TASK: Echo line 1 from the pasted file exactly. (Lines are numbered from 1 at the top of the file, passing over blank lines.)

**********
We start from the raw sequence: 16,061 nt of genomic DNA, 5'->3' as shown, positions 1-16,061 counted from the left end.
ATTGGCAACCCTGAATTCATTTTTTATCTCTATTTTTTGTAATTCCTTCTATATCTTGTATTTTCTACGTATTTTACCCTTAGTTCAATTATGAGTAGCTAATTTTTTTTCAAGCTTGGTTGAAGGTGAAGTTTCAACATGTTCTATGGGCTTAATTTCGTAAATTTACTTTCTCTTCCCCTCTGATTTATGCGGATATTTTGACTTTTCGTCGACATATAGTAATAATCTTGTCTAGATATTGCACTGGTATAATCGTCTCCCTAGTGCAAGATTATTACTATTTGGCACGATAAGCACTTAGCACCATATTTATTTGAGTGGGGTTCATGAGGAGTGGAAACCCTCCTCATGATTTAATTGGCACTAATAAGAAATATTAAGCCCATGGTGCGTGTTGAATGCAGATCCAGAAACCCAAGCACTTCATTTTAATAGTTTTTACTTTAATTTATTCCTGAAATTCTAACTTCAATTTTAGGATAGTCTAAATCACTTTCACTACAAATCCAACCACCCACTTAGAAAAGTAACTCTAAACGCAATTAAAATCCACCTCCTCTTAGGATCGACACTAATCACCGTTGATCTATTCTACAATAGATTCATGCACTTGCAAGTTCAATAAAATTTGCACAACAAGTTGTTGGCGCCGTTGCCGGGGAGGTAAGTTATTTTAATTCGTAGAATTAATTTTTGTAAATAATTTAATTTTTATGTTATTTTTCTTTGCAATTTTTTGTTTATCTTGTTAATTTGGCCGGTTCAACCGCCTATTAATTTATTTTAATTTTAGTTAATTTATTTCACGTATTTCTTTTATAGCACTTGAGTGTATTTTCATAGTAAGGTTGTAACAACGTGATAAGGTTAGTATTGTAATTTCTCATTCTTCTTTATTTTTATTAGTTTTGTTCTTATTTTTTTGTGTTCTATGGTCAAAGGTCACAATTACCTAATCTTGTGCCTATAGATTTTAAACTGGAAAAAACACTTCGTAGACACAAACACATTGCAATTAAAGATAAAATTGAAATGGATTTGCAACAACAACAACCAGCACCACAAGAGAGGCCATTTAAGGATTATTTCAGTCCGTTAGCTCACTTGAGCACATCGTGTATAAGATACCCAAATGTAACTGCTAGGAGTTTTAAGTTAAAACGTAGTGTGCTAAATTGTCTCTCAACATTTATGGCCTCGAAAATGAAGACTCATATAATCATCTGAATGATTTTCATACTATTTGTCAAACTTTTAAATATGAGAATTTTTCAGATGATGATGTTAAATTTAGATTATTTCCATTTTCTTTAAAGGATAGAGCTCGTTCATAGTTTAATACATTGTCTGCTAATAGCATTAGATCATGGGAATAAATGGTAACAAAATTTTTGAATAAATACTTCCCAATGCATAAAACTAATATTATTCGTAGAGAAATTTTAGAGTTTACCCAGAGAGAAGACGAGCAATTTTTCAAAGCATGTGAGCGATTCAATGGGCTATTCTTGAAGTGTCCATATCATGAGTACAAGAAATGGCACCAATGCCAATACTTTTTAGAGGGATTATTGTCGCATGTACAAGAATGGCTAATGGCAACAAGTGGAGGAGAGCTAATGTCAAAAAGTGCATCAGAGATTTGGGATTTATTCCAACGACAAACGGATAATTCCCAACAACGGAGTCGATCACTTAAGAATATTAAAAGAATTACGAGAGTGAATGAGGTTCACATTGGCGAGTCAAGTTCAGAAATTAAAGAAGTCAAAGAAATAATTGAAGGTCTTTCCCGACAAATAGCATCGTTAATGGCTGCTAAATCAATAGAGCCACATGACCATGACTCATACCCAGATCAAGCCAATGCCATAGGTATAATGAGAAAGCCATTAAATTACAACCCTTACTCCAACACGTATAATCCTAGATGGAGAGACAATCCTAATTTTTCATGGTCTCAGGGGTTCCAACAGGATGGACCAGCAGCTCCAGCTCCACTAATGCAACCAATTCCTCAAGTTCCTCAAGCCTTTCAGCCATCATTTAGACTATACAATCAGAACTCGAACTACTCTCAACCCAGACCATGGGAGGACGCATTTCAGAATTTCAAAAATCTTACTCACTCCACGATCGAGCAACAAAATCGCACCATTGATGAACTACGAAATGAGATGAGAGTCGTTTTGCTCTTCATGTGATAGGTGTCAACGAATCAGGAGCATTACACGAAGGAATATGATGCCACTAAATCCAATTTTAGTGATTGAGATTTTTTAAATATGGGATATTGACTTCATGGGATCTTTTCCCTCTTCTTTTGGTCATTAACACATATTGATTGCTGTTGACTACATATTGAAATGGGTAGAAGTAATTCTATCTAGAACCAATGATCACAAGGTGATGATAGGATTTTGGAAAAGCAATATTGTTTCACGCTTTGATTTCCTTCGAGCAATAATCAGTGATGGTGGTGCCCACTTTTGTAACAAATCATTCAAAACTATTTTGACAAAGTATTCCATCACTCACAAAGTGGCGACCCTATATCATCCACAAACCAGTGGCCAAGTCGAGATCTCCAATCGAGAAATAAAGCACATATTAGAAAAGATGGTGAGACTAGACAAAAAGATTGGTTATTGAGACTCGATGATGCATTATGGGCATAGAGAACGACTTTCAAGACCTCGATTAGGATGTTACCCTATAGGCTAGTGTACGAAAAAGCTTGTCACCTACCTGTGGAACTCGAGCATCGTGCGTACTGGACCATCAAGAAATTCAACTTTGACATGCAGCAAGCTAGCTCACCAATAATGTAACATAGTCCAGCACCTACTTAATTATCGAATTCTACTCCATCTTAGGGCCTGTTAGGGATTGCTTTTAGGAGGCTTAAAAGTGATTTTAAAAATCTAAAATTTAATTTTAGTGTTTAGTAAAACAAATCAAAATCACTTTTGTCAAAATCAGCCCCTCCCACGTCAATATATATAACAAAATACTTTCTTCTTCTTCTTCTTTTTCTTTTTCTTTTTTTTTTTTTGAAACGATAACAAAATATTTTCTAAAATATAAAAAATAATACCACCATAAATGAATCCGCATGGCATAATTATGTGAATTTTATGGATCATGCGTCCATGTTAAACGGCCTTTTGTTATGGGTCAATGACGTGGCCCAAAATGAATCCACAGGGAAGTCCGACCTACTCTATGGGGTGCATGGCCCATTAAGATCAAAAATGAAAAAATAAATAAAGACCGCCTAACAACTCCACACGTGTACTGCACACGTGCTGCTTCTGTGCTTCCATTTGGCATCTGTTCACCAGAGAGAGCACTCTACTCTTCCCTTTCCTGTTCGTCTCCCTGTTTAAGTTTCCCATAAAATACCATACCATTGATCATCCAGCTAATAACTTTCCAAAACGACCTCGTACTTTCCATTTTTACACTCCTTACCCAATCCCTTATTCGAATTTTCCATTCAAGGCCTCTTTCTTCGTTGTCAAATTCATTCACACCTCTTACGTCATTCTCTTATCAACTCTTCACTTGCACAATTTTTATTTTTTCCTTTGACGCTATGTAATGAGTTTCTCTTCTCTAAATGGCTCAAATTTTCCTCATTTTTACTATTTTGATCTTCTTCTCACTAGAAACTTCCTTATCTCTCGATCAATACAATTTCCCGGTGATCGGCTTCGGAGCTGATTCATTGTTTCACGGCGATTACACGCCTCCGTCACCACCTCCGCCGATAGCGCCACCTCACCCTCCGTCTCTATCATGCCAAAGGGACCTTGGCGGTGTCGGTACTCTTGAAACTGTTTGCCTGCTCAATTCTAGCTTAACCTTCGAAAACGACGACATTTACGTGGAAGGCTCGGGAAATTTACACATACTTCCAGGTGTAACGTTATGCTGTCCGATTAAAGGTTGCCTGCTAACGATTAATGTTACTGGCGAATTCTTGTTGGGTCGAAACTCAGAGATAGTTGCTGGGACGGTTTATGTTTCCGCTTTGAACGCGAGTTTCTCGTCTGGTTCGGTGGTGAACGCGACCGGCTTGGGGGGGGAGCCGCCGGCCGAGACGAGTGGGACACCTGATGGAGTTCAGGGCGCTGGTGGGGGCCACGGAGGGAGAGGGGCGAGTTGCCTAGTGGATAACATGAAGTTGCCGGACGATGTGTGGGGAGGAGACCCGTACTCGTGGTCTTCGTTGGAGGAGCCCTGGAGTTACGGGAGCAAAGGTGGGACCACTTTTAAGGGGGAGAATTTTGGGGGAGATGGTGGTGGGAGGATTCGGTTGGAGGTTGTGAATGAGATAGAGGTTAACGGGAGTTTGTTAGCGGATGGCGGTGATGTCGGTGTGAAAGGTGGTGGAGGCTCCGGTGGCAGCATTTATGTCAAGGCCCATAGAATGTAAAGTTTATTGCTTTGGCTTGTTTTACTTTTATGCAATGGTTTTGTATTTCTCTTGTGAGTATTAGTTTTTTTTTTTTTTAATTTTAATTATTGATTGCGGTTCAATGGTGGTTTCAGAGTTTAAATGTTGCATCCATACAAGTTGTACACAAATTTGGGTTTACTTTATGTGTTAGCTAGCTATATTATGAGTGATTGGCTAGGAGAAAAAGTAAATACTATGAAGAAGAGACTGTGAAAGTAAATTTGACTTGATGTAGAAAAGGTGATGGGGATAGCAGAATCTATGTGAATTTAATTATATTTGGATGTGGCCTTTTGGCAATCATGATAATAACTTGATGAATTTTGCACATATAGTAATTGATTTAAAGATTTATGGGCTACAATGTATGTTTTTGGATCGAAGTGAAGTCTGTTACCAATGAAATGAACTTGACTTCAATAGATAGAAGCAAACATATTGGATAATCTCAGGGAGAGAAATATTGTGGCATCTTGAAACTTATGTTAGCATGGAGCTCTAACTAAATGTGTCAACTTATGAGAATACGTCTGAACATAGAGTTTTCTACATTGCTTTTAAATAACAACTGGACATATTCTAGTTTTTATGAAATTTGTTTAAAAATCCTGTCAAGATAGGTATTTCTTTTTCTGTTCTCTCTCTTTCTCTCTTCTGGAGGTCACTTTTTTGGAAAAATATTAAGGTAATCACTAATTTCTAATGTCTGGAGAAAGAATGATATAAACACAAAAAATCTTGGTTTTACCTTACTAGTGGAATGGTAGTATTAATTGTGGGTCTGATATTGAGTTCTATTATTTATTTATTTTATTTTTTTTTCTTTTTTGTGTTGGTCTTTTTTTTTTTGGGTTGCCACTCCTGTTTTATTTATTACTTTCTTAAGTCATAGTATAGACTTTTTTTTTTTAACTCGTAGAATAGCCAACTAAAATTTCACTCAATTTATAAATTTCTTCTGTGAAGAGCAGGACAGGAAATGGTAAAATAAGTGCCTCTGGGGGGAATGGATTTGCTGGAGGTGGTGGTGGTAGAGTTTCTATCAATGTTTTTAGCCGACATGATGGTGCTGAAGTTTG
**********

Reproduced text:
We start from the raw sequence: 16,061 nt of genomic DNA, 5'->3' as shown, positions 1-16,061 counted from the left end.